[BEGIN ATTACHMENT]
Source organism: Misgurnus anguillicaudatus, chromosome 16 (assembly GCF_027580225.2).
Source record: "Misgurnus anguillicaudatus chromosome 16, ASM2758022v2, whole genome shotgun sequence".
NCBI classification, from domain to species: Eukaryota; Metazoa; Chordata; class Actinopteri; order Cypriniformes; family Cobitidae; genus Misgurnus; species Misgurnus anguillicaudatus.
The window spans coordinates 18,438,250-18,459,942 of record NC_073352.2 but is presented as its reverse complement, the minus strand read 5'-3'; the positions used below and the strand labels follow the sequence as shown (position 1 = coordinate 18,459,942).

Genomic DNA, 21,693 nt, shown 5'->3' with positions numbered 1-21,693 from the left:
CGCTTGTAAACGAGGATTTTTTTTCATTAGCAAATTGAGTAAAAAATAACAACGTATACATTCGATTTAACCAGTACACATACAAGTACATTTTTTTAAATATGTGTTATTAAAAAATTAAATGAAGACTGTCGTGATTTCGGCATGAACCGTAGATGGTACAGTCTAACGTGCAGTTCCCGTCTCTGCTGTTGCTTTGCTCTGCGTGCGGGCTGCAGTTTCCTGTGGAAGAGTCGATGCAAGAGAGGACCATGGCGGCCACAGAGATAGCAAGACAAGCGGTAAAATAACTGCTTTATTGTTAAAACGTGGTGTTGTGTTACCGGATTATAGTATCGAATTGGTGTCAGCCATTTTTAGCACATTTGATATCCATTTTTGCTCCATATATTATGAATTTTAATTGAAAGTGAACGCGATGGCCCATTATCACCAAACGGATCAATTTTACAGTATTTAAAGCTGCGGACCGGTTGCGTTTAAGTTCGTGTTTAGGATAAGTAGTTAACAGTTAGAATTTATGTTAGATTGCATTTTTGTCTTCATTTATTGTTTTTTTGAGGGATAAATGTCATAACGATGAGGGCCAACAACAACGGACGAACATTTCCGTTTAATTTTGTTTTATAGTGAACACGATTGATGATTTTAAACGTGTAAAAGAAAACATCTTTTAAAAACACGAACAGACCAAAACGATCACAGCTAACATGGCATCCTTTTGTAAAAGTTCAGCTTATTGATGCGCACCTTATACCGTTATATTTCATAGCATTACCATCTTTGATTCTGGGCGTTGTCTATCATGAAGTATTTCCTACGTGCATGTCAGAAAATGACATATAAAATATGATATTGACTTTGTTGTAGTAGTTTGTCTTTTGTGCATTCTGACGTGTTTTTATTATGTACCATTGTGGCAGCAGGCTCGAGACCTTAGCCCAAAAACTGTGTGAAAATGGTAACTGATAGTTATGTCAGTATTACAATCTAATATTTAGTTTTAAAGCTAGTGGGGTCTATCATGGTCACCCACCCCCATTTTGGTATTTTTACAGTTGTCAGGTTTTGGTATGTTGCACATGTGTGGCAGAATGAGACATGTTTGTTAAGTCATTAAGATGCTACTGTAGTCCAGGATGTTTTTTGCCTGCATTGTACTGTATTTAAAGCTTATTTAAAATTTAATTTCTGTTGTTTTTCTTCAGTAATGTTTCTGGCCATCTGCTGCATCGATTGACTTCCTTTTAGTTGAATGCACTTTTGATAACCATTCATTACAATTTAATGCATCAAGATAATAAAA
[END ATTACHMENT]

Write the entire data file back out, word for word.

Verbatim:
Source organism: Misgurnus anguillicaudatus, chromosome 16 (assembly GCF_027580225.2).
Source record: "Misgurnus anguillicaudatus chromosome 16, ASM2758022v2, whole genome shotgun sequence".
NCBI classification, from domain to species: Eukaryota; Metazoa; Chordata; class Actinopteri; order Cypriniformes; family Cobitidae; genus Misgurnus; species Misgurnus anguillicaudatus.
The window spans coordinates 18,438,250-18,459,942 of record NC_073352.2 but is presented as its reverse complement, the minus strand read 5'-3'; the positions used below and the strand labels follow the sequence as shown (position 1 = coordinate 18,459,942).

Genomic DNA, 21,693 nt, shown 5'->3' with positions numbered 1-21,693 from the left:
CGCTTGTAAACGAGGATTTTTTTTCATTAGCAAATTGAGTAAAAAATAACAACGTATACATTCGATTTAACCAGTACACATACAAGTACATTTTTTTAAATATGTGTTATTAAAAAATTAAATGAAGACTGTCGTGATTTCGGCATGAACCGTAGATGGTACAGTCTAACGTGCAGTTCCCGTCTCTGCTGTTGCTTTGCTCTGCGTGCGGGCTGCAGTTTCCTGTGGAAGAGTCGATGCAAGAGAGGACCATGGCGGCCACAGAGATAGCAAGACAAGCGGTAAAATAACTGCTTTATTGTTAAAACGTGGTGTTGTGTTACCGGATTATAGTATCGAATTGGTGTCAGCCATTTTTAGCACATTTGATATCCATTTTTGCTCCATATATTATGAATTTTAATTGAAAGTGAACGCGATGGCCCATTATCACCAAACGGATCAATTTTACAGTATTTAAAGCTGCGGACCGGTTGCGTTTAAGTTCGTGTTTAGGATAAGTAGTTAACAGTTAGAATTTATGTTAGATTGCATTTTTGTCTTCATTTATTGTTTTTTTGAGGGATAAATGTCATAACGATGAGGGCCAACAACAACGGACGAACATTTCCGTTTAATTTTGTTTTATAGTGAACACGATTGATGATTTTAAACGTGTAAAAGAAAACATCTTTTAAAAACACGAACAGACCAAAACGATCACAGCTAACATGGCATCCTTTTGTAAAAGTTCAGCTTATTGATGCGCACCTTATACCGTTATATTTCATAGCATTACCATCTTTGATTCTGGGCGTTGTCTATCATGAAGTATTTCCTACGTGCATGTCAGAAAATGACATATAAAATATGATATTGACTTTGTTGTAGTAGTTTGTCTTTTGTGCATTCTGACGTGTTTTTATTATGTACCATTGTGGCAGCAGGCTCGAGACCTTAGCCCAAAAACTGTGTGAAAATGGTAACTGATAGTTATGTCAGTATTACAATCTAATATTTAGTTTTAAAGCTAGTGGGGTCTATCATGGTCACCCACCCCCATTTTGGTATTTTTACAGTTGTCAGGTTTTGGTATGTTGCACATGTGTGGCAGAATGAGACATGTTTGTTAAGTCATTAAGATGCTACTGTAGTCCAGGATGTTTTTTGCCTGCATTGTACTGTATTTAAAGCTTATTTAAAATTTAATTTCTGTTGTTTTTCTTCAGTAATGTTTCTGGCCATCTGCTGCATCGATTGACTTCCTTTTAGTTGAATGCACTTTTGATAACCATTCATTACAATTTAATGCATCAAGATAATAAAA